“They who can give up essential liberty to obtain a little temporary safety, deserve neither liberty nor safety.” — Benjamin Franklin, 1775

“Give me liberty or give me death” – Patrick Henry, 1775

Remember Hitler’s Enabling Act of March 23, 1933, which suspended all fundamental freedoms of speech, assembly, freedom from invasion of privacy (mail, telephone, telegram) and from house search without warrant.   Let us hope it doesn’t go that route.

Chad’s Tips – What can you do?

Voter Info Reform

January 3rd, 2009

I just read “How Should We Get Big-Money Influence Out of Congressional Elections?” on by Lawrence Lessig.  It inspired me to put down some thoughts I’ve had swirling in my head for several months.  I’m definitely not well-informed on this big-money influence isssue, but I believe Lessig is (blog and, so I will answer the questions raised in his huffington post article as a way to convey what I want to say.  The following is expanded from my comment.

1) Reformers are considering a plan by which congressional candidates who raise a threshold number of small-dollar donations would qualify for a chunk of automatic funding – several hundred thousand dollars. If they accept this funding, they couldn’t raise big-dollar donations. But they could still raise contributions up to a certain amount (such as $100 or $250), which would be matched several-times-over by the central fund, an incentive for politicians to opt into this system and focus on small-dollar givers. What do you think of this general framework?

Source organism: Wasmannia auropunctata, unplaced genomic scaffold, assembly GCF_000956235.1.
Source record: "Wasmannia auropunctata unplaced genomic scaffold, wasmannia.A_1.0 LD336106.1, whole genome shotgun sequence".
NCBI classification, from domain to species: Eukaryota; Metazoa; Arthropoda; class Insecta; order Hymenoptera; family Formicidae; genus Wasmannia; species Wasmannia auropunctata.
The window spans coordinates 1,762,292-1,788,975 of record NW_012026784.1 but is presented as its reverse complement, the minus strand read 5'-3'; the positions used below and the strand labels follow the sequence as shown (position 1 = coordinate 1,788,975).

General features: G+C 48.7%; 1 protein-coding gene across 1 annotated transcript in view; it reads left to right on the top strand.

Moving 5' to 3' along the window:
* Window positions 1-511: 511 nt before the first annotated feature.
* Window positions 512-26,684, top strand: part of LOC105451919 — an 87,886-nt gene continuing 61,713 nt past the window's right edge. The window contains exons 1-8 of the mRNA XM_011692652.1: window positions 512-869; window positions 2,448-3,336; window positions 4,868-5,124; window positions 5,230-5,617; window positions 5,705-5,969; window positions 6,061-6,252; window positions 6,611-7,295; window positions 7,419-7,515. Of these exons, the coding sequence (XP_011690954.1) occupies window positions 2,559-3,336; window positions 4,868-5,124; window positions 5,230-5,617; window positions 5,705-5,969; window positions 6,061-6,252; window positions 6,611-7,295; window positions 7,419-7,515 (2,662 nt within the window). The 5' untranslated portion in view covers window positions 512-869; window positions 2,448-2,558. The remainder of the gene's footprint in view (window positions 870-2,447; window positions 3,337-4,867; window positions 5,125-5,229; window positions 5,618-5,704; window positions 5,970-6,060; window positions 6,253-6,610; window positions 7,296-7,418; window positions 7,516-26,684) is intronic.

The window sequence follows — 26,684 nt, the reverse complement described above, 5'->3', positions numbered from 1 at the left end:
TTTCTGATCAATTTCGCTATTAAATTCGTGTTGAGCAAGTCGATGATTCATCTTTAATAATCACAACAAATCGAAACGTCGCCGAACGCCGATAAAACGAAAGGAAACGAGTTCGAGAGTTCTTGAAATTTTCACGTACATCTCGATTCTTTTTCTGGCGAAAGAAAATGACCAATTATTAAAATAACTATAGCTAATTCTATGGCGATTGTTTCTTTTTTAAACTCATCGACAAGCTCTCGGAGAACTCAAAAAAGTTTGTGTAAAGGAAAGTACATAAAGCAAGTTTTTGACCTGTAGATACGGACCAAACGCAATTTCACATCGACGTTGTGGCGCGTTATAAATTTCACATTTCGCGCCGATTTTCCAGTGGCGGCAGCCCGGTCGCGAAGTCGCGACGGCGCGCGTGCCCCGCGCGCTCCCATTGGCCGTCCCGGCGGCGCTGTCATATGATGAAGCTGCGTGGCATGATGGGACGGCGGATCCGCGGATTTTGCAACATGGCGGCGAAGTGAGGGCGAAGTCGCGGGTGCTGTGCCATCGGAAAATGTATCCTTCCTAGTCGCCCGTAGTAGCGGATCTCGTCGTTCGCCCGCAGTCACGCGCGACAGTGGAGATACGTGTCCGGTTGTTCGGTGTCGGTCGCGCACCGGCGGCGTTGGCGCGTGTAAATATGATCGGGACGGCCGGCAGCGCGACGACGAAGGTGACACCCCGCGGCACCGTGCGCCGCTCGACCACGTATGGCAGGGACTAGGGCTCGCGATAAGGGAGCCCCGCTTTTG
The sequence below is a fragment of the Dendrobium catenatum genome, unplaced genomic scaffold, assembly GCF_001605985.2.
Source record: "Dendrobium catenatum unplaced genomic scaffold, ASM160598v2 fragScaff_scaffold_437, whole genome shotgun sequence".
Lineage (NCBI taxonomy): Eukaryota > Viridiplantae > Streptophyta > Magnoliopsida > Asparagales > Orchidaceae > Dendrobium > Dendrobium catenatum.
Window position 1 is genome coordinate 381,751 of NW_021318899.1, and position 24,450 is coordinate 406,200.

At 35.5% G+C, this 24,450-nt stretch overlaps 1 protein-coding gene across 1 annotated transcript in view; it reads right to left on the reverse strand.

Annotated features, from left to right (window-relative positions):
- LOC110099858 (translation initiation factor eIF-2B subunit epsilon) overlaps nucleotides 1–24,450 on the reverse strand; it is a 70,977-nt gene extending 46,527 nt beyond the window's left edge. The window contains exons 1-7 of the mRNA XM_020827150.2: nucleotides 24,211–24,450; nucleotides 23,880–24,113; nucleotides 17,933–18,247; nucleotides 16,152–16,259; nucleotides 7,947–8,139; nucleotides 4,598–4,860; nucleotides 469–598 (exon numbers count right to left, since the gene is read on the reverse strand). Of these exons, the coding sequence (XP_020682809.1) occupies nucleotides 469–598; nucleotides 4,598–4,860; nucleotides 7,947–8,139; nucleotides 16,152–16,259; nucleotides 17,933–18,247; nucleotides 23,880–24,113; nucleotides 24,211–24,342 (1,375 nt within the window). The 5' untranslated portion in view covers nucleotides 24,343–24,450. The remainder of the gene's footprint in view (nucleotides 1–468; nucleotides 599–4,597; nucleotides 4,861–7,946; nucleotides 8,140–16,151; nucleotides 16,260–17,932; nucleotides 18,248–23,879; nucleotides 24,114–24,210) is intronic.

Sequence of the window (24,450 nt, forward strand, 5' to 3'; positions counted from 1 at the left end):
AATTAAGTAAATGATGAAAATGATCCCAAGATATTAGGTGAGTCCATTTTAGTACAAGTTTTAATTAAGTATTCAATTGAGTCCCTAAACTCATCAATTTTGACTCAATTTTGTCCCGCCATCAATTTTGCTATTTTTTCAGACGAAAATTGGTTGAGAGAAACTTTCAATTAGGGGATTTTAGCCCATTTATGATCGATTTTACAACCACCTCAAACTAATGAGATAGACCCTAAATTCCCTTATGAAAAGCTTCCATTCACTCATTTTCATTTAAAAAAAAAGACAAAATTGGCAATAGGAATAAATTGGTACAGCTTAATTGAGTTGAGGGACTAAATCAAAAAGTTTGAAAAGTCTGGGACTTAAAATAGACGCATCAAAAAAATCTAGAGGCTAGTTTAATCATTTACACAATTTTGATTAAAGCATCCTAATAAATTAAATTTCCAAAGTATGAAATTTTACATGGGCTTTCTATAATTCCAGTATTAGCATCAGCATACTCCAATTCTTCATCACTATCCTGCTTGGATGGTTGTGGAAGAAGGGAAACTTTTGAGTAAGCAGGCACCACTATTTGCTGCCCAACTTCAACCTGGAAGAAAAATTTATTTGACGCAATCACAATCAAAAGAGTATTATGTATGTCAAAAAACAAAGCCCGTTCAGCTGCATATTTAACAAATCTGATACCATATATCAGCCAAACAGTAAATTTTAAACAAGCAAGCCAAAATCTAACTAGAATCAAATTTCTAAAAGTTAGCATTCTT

I think this is could be a good solution, but needs discussion. What would make candidates accept this or not? I assume those who do not accept either have more money or think they can raise more money than the plan would offer. Obama had hundreds of millions more to spend than McCain in 2008, helping him win. Could something similar happen with this plan, making this solution ineffective?

Voter Info Reform Plan

Part of the general problem is that candidates with the most money will always have an unfair advantage in reaching voters. So why not change the game so money becomes less important? The fact is voters don’t always know the truth about candidates, with partial truths and lies spread by campaigns or private interest groups. The more money a candidate has, the more times voters here that candidate’s message, whether it is the truth, a lie, a catch phrase, or whatever.

One solution would be to create a central, unbiased, voter information organization. It would have 2 mandates: promoting itself as the trusted authority on all candidate information; and disseminating said information on all candidates.